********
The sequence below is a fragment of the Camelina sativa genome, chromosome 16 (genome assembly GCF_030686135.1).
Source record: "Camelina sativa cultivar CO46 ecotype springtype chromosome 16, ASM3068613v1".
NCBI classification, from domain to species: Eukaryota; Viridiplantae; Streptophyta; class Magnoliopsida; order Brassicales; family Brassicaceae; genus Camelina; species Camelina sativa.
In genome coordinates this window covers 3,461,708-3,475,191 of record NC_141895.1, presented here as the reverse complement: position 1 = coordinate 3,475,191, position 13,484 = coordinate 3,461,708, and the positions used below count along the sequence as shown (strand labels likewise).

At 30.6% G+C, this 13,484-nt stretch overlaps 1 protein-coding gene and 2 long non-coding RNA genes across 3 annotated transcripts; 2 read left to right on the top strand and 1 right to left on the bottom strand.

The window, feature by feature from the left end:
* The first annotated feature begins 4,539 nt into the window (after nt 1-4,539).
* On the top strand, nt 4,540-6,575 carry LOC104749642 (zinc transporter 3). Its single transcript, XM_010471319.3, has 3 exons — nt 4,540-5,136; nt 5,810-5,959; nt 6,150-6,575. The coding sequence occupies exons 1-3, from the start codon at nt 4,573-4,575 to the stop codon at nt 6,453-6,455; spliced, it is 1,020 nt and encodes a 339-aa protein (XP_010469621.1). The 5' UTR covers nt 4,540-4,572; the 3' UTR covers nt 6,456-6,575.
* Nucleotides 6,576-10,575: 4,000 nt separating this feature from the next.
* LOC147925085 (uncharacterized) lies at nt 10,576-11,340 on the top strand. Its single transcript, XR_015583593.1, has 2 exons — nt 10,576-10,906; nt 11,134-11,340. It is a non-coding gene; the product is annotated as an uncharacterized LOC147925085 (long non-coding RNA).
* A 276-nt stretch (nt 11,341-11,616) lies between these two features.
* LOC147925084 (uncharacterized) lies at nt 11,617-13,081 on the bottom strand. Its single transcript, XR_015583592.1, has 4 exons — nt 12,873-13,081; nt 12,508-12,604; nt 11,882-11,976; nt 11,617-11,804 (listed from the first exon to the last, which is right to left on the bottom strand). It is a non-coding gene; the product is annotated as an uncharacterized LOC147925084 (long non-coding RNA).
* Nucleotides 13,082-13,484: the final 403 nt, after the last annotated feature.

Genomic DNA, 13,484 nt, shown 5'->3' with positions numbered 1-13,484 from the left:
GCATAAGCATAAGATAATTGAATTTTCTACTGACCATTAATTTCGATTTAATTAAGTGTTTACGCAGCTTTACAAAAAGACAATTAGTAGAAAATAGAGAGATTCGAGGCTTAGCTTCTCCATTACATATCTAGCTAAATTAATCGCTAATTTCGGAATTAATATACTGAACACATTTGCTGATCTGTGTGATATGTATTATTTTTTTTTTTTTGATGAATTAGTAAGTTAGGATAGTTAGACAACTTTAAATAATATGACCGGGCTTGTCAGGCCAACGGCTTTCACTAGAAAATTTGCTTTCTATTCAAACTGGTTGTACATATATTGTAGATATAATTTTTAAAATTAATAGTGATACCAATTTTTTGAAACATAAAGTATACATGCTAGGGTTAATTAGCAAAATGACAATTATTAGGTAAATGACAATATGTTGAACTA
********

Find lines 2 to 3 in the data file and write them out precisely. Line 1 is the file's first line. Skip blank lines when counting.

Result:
Source record: "Camelina sativa cultivar CO46 ecotype springtype chromosome 16, ASM3068613v1".
NCBI classification, from domain to species: Eukaryota; Viridiplantae; Streptophyta; class Magnoliopsida; order Brassicales; family Brassicaceae; genus Camelina; species Camelina sativa.